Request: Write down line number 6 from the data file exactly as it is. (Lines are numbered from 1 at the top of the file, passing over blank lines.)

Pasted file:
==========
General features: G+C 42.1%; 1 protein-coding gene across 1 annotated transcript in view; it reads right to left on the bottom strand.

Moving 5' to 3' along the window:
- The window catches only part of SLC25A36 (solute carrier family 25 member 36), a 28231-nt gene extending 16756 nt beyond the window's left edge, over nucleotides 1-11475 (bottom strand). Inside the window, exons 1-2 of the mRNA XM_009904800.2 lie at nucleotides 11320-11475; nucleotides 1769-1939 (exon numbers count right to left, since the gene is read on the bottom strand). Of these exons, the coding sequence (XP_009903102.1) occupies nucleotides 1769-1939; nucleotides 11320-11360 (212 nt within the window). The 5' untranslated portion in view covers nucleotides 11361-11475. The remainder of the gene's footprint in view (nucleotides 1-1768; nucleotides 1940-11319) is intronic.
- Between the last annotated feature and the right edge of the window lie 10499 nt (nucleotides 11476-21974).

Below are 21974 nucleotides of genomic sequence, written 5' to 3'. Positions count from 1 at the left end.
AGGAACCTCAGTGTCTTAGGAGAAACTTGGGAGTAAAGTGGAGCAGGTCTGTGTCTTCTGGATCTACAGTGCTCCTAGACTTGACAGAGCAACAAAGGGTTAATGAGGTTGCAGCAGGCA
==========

AGGAACCTCAGTGTCTTAGGAGAAACTTGGGAGTAAAGTGGAGCAGGTCTGTGTCTTCTGGATCTACAGTGCTCCTAGACTTGACAGAGCAACAAAGGGTTAATGAGGTTGCAGCAGGCA